The score’s aesthetic peak is “Wild Signals,” a rare sequence in a Hollywood blockbuster that lets the composer take a solo. The necessity of communication between cultures and species has been a motif throughout Spielberg’s career; it takes center stage in “Close Encounters” when the Devil’s Tower ground crew speaks to the more evolved visitors through mathematical-musical phrases. The cautious bleats of the earthlings’ oboe-like synthesizer are answered by the mothership’s swaggering celestial tubas. After a few minutes the aliens speed up the tutorial, taking over the synthesizer, merging it with their orchestra and unleashing a symphony of sound and light. “What are they saying to each other?” asks a scientist. “It seems they’re trying to teach us a basic tonal vocabulary,” says another. “It’s the first day of school, fellas,” quips a third. John Williams schools everybody.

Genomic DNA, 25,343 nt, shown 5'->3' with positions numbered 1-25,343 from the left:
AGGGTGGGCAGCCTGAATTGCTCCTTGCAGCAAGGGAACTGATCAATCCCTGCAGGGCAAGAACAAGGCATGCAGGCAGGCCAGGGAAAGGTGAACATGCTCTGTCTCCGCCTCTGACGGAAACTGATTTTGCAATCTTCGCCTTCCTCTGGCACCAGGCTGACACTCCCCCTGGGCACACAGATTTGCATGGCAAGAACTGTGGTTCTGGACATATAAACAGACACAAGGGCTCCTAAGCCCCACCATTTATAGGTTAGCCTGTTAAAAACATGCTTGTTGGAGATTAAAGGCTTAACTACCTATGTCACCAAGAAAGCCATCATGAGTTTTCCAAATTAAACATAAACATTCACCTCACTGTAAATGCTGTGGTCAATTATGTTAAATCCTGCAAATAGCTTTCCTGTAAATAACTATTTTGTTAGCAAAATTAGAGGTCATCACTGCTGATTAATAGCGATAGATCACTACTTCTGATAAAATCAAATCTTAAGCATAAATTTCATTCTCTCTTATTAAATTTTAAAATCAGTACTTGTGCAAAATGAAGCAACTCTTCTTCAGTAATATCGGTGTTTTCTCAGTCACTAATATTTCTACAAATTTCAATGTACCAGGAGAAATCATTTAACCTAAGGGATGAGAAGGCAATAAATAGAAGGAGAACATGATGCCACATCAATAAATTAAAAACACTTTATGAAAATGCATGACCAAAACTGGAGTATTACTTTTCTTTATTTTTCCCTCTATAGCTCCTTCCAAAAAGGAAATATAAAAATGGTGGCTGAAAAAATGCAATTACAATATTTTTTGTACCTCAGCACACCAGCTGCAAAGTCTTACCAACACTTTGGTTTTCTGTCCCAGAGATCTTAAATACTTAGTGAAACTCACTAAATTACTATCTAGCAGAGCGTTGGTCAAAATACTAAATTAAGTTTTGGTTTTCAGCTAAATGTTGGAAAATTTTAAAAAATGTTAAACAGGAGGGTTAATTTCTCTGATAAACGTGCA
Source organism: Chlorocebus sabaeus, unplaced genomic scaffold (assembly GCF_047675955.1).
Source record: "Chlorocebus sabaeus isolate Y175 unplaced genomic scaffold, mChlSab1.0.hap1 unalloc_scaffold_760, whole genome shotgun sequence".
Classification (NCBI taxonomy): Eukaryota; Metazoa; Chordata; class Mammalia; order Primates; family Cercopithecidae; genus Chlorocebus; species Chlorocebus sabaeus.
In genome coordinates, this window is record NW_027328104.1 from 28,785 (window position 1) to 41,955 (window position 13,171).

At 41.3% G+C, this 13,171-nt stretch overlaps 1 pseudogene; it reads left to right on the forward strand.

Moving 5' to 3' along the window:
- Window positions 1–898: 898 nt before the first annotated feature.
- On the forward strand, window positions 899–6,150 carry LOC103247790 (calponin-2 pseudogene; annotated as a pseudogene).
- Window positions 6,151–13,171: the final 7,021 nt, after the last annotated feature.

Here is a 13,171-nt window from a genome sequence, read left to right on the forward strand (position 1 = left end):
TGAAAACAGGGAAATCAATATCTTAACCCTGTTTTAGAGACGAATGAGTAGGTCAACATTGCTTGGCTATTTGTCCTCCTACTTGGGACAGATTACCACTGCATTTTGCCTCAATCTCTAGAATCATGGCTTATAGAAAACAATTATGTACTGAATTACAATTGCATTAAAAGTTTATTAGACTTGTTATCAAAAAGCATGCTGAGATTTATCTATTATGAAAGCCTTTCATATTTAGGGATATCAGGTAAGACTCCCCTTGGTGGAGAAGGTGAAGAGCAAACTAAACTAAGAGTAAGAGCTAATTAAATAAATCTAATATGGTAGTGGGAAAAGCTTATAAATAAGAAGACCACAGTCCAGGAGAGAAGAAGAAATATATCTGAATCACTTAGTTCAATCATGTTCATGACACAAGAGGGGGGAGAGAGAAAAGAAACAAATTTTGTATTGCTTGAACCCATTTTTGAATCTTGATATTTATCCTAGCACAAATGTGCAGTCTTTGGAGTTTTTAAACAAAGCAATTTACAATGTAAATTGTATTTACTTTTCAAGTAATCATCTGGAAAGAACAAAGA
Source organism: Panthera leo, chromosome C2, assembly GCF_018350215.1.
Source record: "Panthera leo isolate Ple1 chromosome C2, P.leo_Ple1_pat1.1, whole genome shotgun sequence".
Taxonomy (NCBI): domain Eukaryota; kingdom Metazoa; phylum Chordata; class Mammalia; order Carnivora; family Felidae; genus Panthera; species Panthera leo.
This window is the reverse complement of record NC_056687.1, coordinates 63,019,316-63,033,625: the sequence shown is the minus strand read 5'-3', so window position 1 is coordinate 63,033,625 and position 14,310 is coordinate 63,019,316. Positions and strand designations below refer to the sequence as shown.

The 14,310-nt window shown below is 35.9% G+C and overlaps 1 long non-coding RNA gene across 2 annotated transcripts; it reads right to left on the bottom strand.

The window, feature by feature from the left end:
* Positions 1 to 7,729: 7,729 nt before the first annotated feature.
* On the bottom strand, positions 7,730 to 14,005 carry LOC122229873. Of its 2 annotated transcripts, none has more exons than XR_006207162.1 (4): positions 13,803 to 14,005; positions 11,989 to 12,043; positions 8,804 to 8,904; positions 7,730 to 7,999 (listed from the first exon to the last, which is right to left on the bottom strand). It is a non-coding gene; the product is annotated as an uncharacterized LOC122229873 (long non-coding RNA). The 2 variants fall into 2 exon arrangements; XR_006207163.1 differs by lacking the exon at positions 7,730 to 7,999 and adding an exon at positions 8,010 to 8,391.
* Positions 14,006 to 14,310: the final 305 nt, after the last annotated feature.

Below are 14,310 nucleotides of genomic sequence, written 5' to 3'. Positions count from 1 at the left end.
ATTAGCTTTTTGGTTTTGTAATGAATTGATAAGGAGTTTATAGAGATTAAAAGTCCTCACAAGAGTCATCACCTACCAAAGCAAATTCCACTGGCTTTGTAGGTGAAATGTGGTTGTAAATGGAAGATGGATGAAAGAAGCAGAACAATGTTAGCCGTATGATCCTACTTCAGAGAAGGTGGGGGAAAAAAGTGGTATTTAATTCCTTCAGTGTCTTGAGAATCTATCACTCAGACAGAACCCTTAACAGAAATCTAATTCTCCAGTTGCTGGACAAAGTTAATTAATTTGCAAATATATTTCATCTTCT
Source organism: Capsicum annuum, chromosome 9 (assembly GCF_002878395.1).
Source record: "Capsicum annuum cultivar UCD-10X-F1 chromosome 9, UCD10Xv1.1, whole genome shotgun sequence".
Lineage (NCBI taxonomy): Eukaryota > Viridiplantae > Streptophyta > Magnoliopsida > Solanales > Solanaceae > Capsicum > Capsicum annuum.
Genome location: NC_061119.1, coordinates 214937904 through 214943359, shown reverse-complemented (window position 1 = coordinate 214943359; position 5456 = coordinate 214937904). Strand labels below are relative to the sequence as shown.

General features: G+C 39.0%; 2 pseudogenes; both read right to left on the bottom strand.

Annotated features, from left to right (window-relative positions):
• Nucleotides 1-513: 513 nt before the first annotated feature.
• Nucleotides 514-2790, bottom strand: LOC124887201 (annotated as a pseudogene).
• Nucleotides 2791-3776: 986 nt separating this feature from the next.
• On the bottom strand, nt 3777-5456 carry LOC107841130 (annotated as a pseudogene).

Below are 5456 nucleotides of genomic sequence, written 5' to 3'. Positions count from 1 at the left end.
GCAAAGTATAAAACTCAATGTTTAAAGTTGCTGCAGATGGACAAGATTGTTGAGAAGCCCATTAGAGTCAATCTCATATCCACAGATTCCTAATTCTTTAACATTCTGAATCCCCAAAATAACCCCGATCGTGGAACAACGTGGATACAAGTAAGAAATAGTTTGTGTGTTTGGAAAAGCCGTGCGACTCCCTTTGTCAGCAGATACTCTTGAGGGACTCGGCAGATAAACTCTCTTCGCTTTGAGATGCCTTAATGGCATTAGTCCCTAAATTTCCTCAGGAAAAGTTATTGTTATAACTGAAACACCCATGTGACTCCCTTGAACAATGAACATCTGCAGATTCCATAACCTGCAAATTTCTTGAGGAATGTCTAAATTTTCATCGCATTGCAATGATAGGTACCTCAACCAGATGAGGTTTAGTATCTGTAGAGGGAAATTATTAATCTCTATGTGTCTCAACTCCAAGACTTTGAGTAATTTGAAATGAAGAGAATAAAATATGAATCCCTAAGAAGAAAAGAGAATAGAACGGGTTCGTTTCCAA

Every Friday, Salon writer Matt Zoller Seitz sifts through beloved classics and obscure indies for a slide show that sheds light on the hidden connections and most fascinating moments in film and TV history.